HIS/ENV 394 - Undergraduate Class: History of Environmentalism and Ecology (Spring 2019, Spring 2018) [Syllabus] From a scientific perspective, ecologists study the interactions between and among organisms and their environments. From an activist perspective, ecology is synonymous with the environmental movement, green politics, and conservation. This course explores this dynamic tension between science and political activism, between professional identity and personal conviction, as a historical phenomena that developed over the course of the twentieth century.
Freshman Seminar 161: Histories of the Future (Fall 2016) [Syllabus] What if history is not a neutral construction through which time unfolds? In this seminar we explore the ways in which the texture of history itself has changed covered the twentieth century, from the perspective of the history of science.
HIS 392 - Undergraduate Lecture: History of Evolution (Spring 2017) [Syllabus] Interweaving intellectual and cultural history, this course covers the history of evolutionary theory from Charles Darwin, and the scholars on whom he drew, to the late 20th century. Throughout this century and a half we explore how biologists invested in evolutionary theory the capacity to explain the diversity of life on this planet, our all too human nature, and perhaps, therefore, to help us solve some of the world’s most pressing problems. We will also discuss how and why critics have attacked evolution as amoral and socially dangerous, seeking to remove it from public schools and the lives of their children. In doing so, we investigate how scientists have negotiated the dynamic (and sometimes fraught) relationship between professional and public science.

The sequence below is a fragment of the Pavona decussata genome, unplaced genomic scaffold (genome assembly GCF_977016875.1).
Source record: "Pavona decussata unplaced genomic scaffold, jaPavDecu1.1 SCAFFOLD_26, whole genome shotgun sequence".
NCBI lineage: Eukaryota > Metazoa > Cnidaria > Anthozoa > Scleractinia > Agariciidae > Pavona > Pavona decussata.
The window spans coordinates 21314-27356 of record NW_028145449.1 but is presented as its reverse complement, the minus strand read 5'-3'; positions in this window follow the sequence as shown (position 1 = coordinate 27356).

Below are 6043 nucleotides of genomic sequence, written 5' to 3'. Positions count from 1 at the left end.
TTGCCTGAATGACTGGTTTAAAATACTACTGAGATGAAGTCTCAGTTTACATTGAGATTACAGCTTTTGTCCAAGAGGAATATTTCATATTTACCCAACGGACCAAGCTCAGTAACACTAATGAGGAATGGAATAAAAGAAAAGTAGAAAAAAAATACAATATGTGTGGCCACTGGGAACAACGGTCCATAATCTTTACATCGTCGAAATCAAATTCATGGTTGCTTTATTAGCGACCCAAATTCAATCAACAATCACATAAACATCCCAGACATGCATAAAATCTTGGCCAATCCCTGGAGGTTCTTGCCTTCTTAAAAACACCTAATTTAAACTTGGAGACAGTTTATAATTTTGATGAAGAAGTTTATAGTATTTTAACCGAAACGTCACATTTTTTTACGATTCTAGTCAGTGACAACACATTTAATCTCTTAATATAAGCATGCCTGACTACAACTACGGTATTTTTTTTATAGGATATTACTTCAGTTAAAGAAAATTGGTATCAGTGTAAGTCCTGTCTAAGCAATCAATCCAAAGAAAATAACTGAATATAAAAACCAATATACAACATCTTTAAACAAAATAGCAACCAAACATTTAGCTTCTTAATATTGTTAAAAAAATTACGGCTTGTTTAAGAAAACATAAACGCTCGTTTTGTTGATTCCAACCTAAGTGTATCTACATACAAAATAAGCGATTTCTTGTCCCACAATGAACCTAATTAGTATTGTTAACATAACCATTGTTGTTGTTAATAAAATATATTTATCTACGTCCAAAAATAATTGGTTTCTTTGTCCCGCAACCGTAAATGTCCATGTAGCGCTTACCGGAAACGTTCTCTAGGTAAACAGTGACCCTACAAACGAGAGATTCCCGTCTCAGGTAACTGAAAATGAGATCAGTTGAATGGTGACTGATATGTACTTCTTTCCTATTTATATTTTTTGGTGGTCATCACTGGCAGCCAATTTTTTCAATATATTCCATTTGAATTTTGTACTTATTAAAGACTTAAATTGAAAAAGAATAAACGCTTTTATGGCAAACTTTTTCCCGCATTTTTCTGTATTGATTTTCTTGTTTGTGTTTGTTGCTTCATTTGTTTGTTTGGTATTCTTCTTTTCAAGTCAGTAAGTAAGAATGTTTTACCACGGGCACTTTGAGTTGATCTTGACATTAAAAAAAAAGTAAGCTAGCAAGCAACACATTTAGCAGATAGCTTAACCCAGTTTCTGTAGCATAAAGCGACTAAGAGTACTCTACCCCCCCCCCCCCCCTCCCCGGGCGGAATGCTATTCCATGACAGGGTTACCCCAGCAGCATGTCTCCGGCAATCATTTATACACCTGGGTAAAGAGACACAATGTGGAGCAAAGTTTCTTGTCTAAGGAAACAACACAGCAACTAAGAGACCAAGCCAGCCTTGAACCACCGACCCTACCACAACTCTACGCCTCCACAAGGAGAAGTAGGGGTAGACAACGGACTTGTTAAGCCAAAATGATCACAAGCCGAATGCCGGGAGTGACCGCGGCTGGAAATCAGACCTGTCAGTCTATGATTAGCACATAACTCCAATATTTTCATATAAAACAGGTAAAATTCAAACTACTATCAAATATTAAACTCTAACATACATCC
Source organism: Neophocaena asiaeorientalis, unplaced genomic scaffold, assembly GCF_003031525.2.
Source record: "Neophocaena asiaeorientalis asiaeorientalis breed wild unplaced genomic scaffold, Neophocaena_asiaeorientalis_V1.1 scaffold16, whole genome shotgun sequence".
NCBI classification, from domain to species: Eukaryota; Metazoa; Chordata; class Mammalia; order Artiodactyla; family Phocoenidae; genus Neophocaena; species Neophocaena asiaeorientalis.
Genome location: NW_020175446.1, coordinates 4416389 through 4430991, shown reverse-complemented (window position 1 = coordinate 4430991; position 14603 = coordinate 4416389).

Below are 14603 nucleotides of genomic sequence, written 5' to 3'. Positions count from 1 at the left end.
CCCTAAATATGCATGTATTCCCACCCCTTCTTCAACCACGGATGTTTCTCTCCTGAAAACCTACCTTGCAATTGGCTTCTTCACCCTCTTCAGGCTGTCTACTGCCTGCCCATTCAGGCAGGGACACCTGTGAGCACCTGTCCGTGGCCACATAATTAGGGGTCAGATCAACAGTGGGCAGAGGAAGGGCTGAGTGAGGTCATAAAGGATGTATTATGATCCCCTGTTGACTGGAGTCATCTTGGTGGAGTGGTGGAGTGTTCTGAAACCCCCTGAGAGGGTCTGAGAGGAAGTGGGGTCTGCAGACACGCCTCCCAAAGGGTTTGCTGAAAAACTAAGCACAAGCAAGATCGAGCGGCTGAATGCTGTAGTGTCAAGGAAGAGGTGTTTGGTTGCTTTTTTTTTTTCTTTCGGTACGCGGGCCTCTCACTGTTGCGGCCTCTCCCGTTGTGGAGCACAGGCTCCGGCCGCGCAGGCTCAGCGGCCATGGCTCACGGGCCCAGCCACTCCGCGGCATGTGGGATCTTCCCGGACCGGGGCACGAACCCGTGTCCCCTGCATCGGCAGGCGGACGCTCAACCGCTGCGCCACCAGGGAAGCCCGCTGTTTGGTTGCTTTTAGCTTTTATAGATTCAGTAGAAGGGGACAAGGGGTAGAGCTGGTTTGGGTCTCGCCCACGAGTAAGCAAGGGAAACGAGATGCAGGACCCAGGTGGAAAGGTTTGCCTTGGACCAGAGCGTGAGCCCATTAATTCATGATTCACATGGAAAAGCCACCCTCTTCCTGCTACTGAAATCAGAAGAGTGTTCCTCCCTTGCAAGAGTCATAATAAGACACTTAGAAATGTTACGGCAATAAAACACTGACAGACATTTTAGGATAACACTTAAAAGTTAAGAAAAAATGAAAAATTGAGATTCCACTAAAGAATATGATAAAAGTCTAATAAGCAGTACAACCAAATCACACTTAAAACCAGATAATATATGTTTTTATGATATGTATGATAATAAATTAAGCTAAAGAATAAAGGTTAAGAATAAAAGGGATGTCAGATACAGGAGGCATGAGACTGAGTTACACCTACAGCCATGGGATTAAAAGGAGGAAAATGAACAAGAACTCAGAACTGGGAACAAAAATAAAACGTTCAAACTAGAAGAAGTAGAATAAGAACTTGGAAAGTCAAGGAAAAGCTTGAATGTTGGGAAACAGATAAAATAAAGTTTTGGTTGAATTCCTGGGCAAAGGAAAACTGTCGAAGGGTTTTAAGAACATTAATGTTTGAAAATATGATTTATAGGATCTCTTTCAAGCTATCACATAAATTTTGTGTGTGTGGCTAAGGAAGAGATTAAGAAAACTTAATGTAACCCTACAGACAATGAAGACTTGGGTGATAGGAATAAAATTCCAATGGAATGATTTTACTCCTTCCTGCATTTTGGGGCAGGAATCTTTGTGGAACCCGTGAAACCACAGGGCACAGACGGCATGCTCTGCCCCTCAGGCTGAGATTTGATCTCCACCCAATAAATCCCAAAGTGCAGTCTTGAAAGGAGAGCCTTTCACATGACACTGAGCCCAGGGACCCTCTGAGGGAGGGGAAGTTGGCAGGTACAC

HIS/HOS/GSS 519 - Graduate Seminar: Gender and Science (Fall 2017, Spring 2015) [Syllabus] This graduate seminar is designed to introduce students to a set of questions and analytical tools developed by scholars from history, history of science, and feminist science studies.
HOS/HIS 599 - Graduate Seminar: Reckoning with Biological Determinism (Fall 2018) [Syllabus] This seminar explores the changing intellectual landscapes on which debates about biological determinism were waged, from the 18th century to the present day. The readings alternate between weeks that focus on humans and weeks that focus on non-human actors to illustrate the variety and flexibility of biological narratives in the service of naturalizing some individual, social, and political behaviors (and casting others as “unnatural”). These readings will also allow us to ask questions about causality in historical writings about nature(s), including mosquito empires, global populations, and epigenetic landscapes.